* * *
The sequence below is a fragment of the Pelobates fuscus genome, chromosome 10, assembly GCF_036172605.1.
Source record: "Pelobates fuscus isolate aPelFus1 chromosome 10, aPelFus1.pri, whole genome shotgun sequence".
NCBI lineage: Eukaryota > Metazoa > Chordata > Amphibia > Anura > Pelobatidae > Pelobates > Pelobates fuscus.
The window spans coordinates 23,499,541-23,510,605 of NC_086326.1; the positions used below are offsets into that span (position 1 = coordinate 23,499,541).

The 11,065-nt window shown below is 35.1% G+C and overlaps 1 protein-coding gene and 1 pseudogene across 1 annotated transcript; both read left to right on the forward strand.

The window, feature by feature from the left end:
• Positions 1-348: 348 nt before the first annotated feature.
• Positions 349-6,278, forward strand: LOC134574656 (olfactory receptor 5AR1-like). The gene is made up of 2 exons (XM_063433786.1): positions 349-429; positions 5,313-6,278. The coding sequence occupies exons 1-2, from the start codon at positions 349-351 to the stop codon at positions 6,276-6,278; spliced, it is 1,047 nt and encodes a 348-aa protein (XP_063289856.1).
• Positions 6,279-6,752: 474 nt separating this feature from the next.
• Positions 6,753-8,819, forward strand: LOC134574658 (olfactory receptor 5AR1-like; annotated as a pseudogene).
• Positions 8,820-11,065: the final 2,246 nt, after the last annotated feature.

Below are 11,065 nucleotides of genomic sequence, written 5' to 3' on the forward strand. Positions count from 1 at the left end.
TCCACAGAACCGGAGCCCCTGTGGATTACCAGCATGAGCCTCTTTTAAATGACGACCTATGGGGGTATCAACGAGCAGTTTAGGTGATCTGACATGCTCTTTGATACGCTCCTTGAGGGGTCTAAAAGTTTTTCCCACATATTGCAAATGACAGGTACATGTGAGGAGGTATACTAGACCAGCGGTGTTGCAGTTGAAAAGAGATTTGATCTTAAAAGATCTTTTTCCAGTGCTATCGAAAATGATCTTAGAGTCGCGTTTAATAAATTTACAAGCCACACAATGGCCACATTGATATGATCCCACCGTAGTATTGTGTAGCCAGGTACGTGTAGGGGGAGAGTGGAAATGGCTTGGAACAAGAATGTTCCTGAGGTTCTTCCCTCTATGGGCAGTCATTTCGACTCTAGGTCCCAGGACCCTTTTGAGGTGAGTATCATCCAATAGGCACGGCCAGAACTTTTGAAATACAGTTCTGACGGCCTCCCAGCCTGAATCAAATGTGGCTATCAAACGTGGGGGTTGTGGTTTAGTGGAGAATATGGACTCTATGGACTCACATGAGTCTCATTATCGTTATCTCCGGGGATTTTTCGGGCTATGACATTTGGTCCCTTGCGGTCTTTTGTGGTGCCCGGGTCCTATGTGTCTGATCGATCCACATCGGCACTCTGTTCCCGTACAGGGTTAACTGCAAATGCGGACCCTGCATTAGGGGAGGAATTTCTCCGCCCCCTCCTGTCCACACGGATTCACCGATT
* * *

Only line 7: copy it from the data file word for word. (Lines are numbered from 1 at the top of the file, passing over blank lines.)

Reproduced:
• Positions 1-348: 348 nt before the first annotated feature.